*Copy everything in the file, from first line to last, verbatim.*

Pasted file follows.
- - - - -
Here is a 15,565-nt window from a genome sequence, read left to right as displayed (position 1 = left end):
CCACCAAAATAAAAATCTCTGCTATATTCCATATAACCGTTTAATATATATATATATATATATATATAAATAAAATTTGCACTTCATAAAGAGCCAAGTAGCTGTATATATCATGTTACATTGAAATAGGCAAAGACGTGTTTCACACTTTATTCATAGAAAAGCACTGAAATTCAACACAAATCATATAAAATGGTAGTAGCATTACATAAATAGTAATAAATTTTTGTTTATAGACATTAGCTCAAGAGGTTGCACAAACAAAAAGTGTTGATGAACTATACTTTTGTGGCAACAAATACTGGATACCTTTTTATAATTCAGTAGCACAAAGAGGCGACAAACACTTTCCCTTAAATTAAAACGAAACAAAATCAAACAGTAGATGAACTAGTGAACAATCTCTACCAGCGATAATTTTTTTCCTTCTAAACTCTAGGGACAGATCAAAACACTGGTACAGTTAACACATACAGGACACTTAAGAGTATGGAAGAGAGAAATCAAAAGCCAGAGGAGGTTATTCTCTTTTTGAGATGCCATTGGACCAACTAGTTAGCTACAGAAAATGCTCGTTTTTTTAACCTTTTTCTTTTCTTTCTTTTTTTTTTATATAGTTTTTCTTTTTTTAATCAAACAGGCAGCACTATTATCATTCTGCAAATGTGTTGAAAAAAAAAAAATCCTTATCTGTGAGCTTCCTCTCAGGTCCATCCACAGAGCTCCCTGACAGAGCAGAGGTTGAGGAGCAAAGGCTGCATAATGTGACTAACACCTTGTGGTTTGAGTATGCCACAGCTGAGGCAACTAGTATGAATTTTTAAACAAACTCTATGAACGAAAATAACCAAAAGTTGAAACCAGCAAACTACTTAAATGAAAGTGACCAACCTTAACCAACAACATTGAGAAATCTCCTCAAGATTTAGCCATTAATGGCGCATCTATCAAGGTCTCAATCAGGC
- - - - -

Here is a 15,565-nt window from a genome sequence, read left to right as displayed (position 1 = left end):
CCACCAAAATAAAAATCTCTGCTATATTCCATATAACCGTTTAATATATATATATATATATATATATAAATAAAATTTGCACTTCATAAAGAGCCAAGTAGCTGTATATATCATGTTACATTGAAATAGGCAAAGACGTGTTTCACACTTTATTCATAGAAAAGCACTGAAATTCAACACAAATCATATAAAATGGTAGTAGCATTACATAAATAGTAATAAATTTTTGTTTATAGACATTAGCTCAAGAGGTTGCACAAACAAAAAGTGTTGATGAACTATACTTTTGTGGCAACAAATACTGGATACCTTTTTATAATTCAGTAGCACAAAGAGGCGACAAACACTTTCCCTTAAATTAAAACGAAACAAAATCAAACAGTAGATGAACTAGTGAACAATCTCTACCAGCGATAATTTTTTTCCTTCTAAACTCTAGGGACAGATCAAAACACTGGTACAGTTAACACATACAGGACACTTAAGAGTATGGAAGAGAGAAATCAAAAGCCAGAGGAGGTTATTCTCTTTTTGAGATGCCATTGGACCAACTAGTTAGCTACAGAAAATGCTCGTTTTTTTAACCTTTTTCTTTTCTTTCTTTTTTTTTTATATAGTTTTTCTTTTTTTAATCAAACAGGCAGCACTATTATCATTCTGCAAATGTGTTGAAAAAAAAAAAATCCTTATCTGTGAGCTTCCTCTCAGGTCCATCCACAGAGCTCCCTGACAGAGCAGAGGTTGAGGAGCAAAGGCTGCATAATGTGACTAACACCTTGTGGTTTGAGTATGCCACAGCTGAGGCAACTAGTATGAATTTTTAAACAAACTCTATGAACGAAAATAACCAAAAGTTGAAACCAGCAAACTACTTAAATGAAAGTGACCAACCTTAACCAACAACATTGAGAAATCTCCTCAAGATTTAGCCATTAATGGCGCATCTATCAAGGTCTCAATCAGGC